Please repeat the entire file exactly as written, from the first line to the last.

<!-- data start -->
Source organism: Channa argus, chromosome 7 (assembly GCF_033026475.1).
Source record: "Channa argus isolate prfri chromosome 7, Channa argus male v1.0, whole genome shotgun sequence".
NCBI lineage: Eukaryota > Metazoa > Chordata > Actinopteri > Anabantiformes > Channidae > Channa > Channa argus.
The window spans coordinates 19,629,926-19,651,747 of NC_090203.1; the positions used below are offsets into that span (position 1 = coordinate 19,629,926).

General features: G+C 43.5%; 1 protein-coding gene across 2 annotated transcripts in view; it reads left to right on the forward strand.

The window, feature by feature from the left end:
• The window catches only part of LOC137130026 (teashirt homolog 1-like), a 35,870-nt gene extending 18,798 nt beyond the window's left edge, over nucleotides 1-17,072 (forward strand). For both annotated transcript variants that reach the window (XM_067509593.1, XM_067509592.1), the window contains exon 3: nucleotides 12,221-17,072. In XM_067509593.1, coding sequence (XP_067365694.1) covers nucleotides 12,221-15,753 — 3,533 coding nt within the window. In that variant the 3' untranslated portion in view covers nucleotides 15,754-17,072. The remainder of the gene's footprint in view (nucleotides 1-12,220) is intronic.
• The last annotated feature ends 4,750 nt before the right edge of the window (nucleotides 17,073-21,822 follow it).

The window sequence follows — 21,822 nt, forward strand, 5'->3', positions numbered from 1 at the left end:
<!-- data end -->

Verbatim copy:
Source organism: Channa argus, chromosome 7 (assembly GCF_033026475.1).
Source record: "Channa argus isolate prfri chromosome 7, Channa argus male v1.0, whole genome shotgun sequence".
NCBI lineage: Eukaryota > Metazoa > Chordata > Actinopteri > Anabantiformes > Channidae > Channa > Channa argus.
The window spans coordinates 19,629,926-19,651,747 of NC_090203.1; the positions used below are offsets into that span (position 1 = coordinate 19,629,926).

General features: G+C 43.5%; 1 protein-coding gene across 2 annotated transcripts in view; it reads left to right on the forward strand.

The window, feature by feature from the left end:
• The window catches only part of LOC137130026 (teashirt homolog 1-like), a 35,870-nt gene extending 18,798 nt beyond the window's left edge, over nucleotides 1-17,072 (forward strand). For both annotated transcript variants that reach the window (XM_067509593.1, XM_067509592.1), the window contains exon 3: nucleotides 12,221-17,072. In XM_067509593.1, coding sequence (XP_067365694.1) covers nucleotides 12,221-15,753 — 3,533 coding nt within the window. In that variant the 3' untranslated portion in view covers nucleotides 15,754-17,072. The remainder of the gene's footprint in view (nucleotides 1-12,220) is intronic.
• The last annotated feature ends 4,750 nt before the right edge of the window (nucleotides 17,073-21,822 follow it).

The window sequence follows — 21,822 nt, forward strand, 5'->3', positions numbered from 1 at the left end: